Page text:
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Interference and crosstalk in double optical tweezers using a single laser source
P. Mangeol and U. Bockelmann
Rev Sci Instrum - 79(8) :083103 - DOI:10.1063/1.2957652 - 2008
Experimental studies of single molecule mechanics require high force sensitivity and low drift, which can be achieved with optical tweezers. We built an optical tweezer setup for force measurements in a two bead assay. A cw infrared laser beam is split by polarization and focused by a high numerical aperture objective to create two traps. The same laser is used to form both traps and to measure the force by back focal plane interferometry. We show that although the two beams entering the microscope are designed to exhibit orthogonal polarization, interference and a significant parasitic force signal occur. Comparing the experimental results with a ray optics model, we show that the interference patterns are caused by the rotation of polarization on microscope lens surfaces and slides. The model qualitatively describes the pattern and the dependence of the parasitic force signal on the experimental parameters. We present two different approaches to experimentally reduce the crosstalk, namely, polarization rectification and frequency shifting.
In situ quantitative measurement of concentration profiles in a microreactor with submicron resolution using multiplex CARS microscopy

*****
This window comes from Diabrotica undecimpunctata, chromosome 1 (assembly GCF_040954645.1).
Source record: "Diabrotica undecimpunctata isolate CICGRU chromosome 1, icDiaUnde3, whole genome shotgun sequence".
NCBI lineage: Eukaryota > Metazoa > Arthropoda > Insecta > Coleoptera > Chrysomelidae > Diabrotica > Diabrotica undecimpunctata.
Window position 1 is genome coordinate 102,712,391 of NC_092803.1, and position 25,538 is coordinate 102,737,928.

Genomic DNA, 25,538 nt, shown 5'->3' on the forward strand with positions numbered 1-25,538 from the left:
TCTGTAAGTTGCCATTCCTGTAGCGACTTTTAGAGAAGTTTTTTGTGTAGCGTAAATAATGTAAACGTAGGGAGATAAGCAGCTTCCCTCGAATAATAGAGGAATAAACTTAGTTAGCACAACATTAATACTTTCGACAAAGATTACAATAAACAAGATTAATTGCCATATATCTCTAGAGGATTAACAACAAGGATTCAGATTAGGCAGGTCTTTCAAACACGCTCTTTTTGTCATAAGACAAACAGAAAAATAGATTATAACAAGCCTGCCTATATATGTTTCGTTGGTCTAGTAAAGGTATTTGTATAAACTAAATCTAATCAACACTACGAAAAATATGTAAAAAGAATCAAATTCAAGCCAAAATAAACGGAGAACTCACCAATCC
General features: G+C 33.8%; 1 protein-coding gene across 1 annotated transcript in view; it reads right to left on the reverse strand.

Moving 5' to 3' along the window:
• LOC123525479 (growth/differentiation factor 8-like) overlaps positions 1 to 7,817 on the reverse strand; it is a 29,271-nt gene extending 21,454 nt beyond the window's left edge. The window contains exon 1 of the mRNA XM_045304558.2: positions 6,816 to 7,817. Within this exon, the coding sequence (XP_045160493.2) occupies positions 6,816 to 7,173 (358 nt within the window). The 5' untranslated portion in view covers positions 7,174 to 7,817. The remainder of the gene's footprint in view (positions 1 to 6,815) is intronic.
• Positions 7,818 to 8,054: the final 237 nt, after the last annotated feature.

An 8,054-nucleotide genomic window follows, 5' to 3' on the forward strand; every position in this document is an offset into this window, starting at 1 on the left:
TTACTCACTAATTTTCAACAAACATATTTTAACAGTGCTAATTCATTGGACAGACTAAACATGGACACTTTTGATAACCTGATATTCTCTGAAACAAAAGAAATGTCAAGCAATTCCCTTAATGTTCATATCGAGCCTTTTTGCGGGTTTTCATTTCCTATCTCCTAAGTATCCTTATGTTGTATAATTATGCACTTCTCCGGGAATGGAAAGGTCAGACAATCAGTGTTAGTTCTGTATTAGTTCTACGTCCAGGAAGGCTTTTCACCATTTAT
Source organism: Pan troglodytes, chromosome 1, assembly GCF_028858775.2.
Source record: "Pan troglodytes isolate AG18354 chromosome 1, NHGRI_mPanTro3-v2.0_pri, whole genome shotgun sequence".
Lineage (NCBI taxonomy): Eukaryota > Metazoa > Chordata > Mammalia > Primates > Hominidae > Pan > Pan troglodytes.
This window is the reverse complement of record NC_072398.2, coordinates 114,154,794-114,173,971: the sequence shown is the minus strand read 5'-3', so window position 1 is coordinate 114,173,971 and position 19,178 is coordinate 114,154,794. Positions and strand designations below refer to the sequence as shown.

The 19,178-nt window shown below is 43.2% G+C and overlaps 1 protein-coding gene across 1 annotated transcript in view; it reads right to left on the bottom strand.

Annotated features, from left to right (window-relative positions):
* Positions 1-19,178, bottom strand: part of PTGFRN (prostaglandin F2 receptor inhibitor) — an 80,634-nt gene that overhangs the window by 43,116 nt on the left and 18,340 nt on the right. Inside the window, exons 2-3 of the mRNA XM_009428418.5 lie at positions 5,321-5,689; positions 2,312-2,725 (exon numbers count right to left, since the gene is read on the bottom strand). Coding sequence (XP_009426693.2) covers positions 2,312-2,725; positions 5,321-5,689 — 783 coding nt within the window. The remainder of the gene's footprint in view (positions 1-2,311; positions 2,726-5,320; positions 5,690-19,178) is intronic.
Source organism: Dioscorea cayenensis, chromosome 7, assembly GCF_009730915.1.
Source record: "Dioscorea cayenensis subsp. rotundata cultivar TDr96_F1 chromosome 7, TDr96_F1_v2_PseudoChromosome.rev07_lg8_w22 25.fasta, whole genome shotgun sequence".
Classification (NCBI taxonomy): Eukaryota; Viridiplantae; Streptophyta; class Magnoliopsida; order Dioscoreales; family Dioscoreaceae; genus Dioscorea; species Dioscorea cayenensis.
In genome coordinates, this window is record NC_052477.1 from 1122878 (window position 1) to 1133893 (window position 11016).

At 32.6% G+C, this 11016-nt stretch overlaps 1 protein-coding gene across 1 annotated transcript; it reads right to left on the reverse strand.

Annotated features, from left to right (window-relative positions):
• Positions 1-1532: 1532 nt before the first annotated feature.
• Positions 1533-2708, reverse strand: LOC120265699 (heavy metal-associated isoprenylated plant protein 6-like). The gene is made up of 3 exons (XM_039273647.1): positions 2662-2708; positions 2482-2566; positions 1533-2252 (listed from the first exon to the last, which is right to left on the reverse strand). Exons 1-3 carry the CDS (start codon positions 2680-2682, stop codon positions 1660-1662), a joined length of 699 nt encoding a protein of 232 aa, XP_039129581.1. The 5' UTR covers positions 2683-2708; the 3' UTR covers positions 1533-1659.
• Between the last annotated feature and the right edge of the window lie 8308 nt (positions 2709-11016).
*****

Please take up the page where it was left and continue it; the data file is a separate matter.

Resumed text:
Dawn Schafer, Jeff A. Squier, Jan van Maarseveen, Daniel Bon, Mischa Bonn, Michiel Mu¨ller
JACS - 130(35) :11592-3 - DOI:10.1021/ja804158n - 2008
In situ quantitative imaging of concentration profiles of reactants and products inside a microfluidic reactor is achieved, with submicron spatial resolution with mM sensitivity and on ms time scales, for a given position. The label-free approach relies on quantitative vibrational spectroscopy, using Coherent Anti-Stokes Raman scattering microscopy in a spectrally resolved fashion, and is demonstrated on an elementary acid-base reaction.
Determination of nanoparticle diffusion coefficients by Taylor dispersion analysis using a capillary electrophoresis instrument
d'Orlye F, Varenne A, Gareil P.
J. Chrom. A - 1204(2) :226-32 - DOI:10.1016/j.chroma.2008.08.008 - 2008
The collective diffusion coefficient D(C) of diluted suspensions of positively charged iron oxide maghemite particles was experimentally investigated using a capillary electrophoresis instrument on the grounds of Taylor dispersion theory. Conditions for this approach to be applicable to nanoparticles of mean solid diameter below 10nm were set in this work, enabling precisions on D(C) determination of less than 2% relative standard deviation (RSD). Significantly different D(C) values were thus measured for particle populations differing in solid number mean diameter by only 2 nm. The obtained values were compared to the z-average diffusion coefficient derived from dynamic light scattering (DLS) experiments and used for the calculation of the Stokes radius. The measured diffusion coefficients appeared to be dependent on particle volume fraction and electrolyte ionic strength. These observations were eventually discussed in terms of particle interactions.
Regulation of dendritic cell migration by CD74, the MHC class II-associated invariant chain